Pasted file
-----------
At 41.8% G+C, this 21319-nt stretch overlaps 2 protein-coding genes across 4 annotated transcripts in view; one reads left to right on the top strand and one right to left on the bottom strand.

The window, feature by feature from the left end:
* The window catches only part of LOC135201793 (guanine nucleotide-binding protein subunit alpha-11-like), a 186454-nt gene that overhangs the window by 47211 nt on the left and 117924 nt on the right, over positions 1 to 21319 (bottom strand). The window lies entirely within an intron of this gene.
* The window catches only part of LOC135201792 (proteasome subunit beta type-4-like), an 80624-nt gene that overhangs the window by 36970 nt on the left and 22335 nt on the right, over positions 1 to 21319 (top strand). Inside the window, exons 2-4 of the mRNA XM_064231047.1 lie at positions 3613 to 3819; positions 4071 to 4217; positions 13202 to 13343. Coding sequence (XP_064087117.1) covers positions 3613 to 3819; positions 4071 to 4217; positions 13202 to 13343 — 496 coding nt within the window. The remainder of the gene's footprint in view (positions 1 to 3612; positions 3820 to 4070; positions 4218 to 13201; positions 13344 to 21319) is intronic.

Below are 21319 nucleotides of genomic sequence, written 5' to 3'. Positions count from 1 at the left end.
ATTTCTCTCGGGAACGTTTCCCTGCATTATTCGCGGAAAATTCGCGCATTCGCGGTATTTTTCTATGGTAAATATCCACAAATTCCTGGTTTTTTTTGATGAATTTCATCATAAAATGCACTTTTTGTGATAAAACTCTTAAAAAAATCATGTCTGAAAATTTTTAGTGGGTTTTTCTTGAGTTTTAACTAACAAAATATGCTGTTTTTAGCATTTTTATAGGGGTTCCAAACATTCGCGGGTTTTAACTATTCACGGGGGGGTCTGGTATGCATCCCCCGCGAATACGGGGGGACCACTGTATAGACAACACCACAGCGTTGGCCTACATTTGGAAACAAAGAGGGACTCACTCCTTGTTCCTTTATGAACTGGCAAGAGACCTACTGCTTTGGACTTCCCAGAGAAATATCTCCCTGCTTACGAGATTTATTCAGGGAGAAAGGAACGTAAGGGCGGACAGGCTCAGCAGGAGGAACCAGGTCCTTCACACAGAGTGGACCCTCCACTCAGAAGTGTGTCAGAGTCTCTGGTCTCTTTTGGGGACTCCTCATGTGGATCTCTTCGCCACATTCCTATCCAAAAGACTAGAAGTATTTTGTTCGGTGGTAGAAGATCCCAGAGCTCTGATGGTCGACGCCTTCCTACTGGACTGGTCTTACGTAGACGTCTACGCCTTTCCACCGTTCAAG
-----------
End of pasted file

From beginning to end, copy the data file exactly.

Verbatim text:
At 41.8% G+C, this 21319-nt stretch overlaps 2 protein-coding genes across 4 annotated transcripts in view; one reads left to right on the top strand and one right to left on the bottom strand.

The window, feature by feature from the left end:
* The window catches only part of LOC135201793 (guanine nucleotide-binding protein subunit alpha-11-like), a 186454-nt gene that overhangs the window by 47211 nt on the left and 117924 nt on the right, over positions 1 to 21319 (bottom strand). The window lies entirely within an intron of this gene.
* The window catches only part of LOC135201792 (proteasome subunit beta type-4-like), an 80624-nt gene that overhangs the window by 36970 nt on the left and 22335 nt on the right, over positions 1 to 21319 (top strand). Inside the window, exons 2-4 of the mRNA XM_064231047.1 lie at positions 3613 to 3819; positions 4071 to 4217; positions 13202 to 13343. Coding sequence (XP_064087117.1) covers positions 3613 to 3819; positions 4071 to 4217; positions 13202 to 13343 — 496 coding nt within the window. The remainder of the gene's footprint in view (positions 1 to 3612; positions 3820 to 4070; positions 4218 to 13201; positions 13344 to 21319) is intronic.

Below are 21319 nucleotides of genomic sequence, written 5' to 3'. Positions count from 1 at the left end.
ATTTCTCTCGGGAACGTTTCCCTGCATTATTCGCGGAAAATTCGCGCATTCGCGGTATTTTTCTATGGTAAATATCCACAAATTCCTGGTTTTTTTTGATGAATTTCATCATAAAATGCACTTTTTGTGATAAAACTCTTAAAAAAATCATGTCTGAAAATTTTTAGTGGGTTTTTCTTGAGTTTTAACTAACAAAATATGCTGTTTTTAGCATTTTTATAGGGGTTCCAAACATTCGCGGGTTTTAACTATTCACGGGGGGGTCTGGTATGCATCCCCCGCGAATACGGGGGGACCACTGTATAGACAACACCACAGCGTTGGCCTACATTTGGAAACAAAGAGGGACTCACTCCTTGTTCCTTTATGAACTGGCAAGAGACCTACTGCTTTGGACTTCCCAGAGAAATATCTCCCTGCTTACGAGATTTATTCAGGGAGAAAGGAACGTAAGGGCGGACAGGCTCAGCAGGAGGAACCAGGTCCTTCACACAGAGTGGACCCTCCACTCAGAAGTGTGTCAGAGTCTCTGGTCTCTTTTGGGGACTCCTCATGTGGATCTCTTCGCCACATTCCTATCCAAAAGACTAGAAGTATTTTGTTCGGTGGTAGAAGATCCCAGAGCTCTGATGGTCGACGCCTTCCTACTGGACTGGTCTTACGTAGACGTCTACGCCTTTCCACCGTTCAAG